Behaviour: Eastern red bats are a solitary species. This means that they roost alone during the day in trees with dense leaf coverage. They exit their roosts to feed at dusk and typically can be seen feeding on insects around a light source (5). These bats have one litter per year of approximately 3 to 4 young! Each offspring weighs approximately 30 % of their mother’s bodyweight. This means that an eastern red bat mother with 3 pups is carrying almost her fully body weight in babies (5) (6)!  As temperatures drop, red bats have been known to temporarily hibernate in leaf litter to keep warm before continuing on to their final migration.

Status: They are currently listed as Least Concern on the ICUN red list.

Silver Haired Bat

Scientific Name: Lasionycteris noctivagans

Description: These bats have dark black fur with distinctive silver frosted tips on the back and underside of their bodies.

Size: Silver-haired bats range in weight from approximately 8 to 11 g (or equal to the weight of 1-2 toonies!). Their body length, from the tip of their nose to the end of their tail, is approximately 9.2 to 11.5 cm. A silver-haired bat’s wingspan is 29.5 cm on average (7).

Distribution and Habitat: Silver-haired bats spend their summers in the northernmost part of their range, in southern Canada and the northern United States (7). During the summer months they roost in trees. Studies have shown that silver-haired bats begin their migration travelling large distances, before heading south to their warmer over-winter habitat in the southern United States and northern Mexico (8).

Diet: Silver-haired bats are insectivorous. Studies have shown that their diet consists mainly of moths, but they will also eat flies and beetles (7).

Behaviour: Silver-haired bats are a solitary species, except for when they swarm during mating season. They roost in trees during the day, in tree cavities or under loose bark. They have also been found roosting in people’s backyard wood piles (8). It is believed that they forage most commonly around sunset and dawn in order to avoid foraging with other bat species which are faster fliers (7)(8).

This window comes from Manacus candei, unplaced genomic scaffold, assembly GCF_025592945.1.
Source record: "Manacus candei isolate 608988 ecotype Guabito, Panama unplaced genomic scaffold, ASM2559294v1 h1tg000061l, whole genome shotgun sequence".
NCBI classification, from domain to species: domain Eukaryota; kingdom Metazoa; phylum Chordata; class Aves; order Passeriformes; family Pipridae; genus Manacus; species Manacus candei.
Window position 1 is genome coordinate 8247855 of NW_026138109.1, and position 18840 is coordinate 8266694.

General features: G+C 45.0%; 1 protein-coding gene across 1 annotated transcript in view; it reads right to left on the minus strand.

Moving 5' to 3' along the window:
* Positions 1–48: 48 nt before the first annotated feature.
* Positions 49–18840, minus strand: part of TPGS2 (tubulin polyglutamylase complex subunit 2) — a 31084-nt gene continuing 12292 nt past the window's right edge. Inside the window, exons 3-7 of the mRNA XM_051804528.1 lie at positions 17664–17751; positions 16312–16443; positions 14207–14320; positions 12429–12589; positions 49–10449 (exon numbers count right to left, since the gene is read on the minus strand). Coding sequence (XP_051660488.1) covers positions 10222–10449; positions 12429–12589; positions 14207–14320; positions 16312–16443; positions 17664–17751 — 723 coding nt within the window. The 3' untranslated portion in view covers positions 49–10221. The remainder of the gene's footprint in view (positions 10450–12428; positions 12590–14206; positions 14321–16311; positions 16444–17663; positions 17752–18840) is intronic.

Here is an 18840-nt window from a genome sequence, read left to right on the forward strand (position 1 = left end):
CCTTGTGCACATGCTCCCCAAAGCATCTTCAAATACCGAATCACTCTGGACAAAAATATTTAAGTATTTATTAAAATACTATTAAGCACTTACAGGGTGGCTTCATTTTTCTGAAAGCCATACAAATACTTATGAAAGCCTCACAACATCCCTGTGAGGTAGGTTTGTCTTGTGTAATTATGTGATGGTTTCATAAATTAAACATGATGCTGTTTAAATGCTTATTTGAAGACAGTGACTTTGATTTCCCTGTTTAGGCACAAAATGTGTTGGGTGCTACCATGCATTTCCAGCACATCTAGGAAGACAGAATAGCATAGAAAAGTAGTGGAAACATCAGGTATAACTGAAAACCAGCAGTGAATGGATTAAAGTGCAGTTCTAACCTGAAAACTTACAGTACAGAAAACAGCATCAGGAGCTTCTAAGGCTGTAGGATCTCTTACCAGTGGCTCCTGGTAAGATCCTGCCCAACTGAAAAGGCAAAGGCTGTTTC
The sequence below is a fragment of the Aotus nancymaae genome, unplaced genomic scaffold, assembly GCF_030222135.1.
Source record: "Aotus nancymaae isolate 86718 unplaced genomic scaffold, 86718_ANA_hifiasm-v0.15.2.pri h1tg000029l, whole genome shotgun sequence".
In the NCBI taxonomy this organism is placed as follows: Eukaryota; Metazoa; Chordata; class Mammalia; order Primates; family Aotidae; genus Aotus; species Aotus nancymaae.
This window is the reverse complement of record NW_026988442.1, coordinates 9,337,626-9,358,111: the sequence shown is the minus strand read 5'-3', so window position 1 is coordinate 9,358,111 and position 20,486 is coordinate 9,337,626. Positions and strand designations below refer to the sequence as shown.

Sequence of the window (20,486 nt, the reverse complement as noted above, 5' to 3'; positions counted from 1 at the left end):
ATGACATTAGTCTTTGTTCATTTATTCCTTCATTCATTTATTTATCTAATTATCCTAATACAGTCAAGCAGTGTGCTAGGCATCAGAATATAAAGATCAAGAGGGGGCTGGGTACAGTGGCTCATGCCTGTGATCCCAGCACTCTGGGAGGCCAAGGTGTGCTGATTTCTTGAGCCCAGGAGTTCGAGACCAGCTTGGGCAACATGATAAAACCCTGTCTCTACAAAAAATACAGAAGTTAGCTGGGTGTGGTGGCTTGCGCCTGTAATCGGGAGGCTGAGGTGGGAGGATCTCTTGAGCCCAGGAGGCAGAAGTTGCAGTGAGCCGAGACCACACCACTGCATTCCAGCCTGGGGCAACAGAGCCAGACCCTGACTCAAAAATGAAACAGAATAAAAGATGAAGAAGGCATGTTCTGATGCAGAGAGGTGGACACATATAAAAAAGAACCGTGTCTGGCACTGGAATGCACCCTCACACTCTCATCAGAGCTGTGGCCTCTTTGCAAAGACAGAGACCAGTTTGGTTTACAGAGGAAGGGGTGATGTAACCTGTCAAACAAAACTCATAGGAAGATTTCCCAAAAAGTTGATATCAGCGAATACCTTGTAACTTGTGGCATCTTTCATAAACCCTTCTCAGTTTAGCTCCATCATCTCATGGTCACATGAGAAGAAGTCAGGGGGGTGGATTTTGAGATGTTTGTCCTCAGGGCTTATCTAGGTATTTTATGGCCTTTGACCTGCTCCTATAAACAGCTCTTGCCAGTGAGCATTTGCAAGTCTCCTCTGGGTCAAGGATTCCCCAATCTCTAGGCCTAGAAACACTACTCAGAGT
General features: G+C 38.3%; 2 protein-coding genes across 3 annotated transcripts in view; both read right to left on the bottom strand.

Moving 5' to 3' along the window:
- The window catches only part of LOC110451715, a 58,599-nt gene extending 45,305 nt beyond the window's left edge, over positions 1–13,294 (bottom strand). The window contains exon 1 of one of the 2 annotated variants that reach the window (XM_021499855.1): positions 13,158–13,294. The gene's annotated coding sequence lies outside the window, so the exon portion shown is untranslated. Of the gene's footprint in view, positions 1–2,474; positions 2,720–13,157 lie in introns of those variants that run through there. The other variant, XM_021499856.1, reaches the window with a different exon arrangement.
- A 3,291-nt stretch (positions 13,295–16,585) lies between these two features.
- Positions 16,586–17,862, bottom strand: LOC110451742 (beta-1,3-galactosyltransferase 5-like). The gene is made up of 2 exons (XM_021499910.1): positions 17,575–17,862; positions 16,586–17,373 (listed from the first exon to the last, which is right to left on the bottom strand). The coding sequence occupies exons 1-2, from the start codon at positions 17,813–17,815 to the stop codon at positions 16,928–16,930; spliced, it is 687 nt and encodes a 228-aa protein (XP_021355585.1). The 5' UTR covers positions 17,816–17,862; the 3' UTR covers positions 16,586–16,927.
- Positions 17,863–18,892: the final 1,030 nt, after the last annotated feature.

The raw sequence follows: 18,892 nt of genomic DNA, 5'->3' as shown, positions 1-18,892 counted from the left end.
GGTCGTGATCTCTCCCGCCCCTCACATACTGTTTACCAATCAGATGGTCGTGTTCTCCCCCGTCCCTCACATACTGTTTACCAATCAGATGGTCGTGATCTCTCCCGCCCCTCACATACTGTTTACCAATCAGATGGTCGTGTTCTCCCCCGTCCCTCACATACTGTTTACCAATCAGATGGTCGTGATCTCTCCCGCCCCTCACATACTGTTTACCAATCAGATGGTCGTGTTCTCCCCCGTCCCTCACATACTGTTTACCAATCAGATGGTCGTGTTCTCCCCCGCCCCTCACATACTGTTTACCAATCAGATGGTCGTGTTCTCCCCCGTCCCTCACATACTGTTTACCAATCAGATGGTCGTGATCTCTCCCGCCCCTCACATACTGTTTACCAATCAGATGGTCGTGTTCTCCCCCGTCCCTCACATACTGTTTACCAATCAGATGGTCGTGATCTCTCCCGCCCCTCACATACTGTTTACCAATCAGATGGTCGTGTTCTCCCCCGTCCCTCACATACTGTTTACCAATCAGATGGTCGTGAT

Status: They are currently listed as Least Concern on the ICUN red list.

References

Hoary Bat

(1) Anderson, SK. 2021. “Hoary Bat” (On-line), Kids Inquiry of Diverse Species. Accessed August 04, 2021 at http://www.biokids.umich.edu/critters/Lasiurus_cinereus/

(2) Frick, W.F., et al. 2017. “Fatalities at wind turbines may threaten population viability of a migratory bat”. Biological Conservation.  Accessed August 04, 2021 at http://dx.doi.org/10.1016/j.biocon.2017.02.023.

(3) Kopsco, H. and M. Hall. 2014. “Hoary Bat” (On-line), New Jersey Endangered and Threatened Species Field Guide. Accessed August 04, 2021 at http://www.conservewildlifenj.org/species/fieldguide/view/Lasiurus%20cinereus/

 (4)Tuttle, M. D. “The Little-Known World of Hoary Bats” (On-line), Bat Conservation International, Vol 13 Issue 4. Accessed August 04, 2021 at https://www.batcon.org/article/the-little-known-world-of-hoary-bats/.

Eastern Red Bat

 (5) Myers, P. and J. Hatchett 2000. “Lasiurus borealis” (On-line), Animal Diversity Web. Accessed August 04, 2021 at https://animaldiversity.org/accounts/Lasiurus_borealis/

 (6) “Lasiurus borealis” (On-line), Bat Conservation International. Accessed August 04, 2021 at https://www.batcon.org/bat/lasiurus-borealis/

Silver-haired Bat

(7) Bentley, J. 2017. “Lasionycteris noctivagans” (On-line), Animal Diversity Web. Accessed August 04, 2021 at https://animaldiversity.org/accounts/Lasionycteris_noctivagans/

 (8) “Lasionycteris noctivagans” (On-line), Bat Conservation International. Accessed August 04, 2021 at https://www.batcon.org/bat/lasionycteris-noctivagans/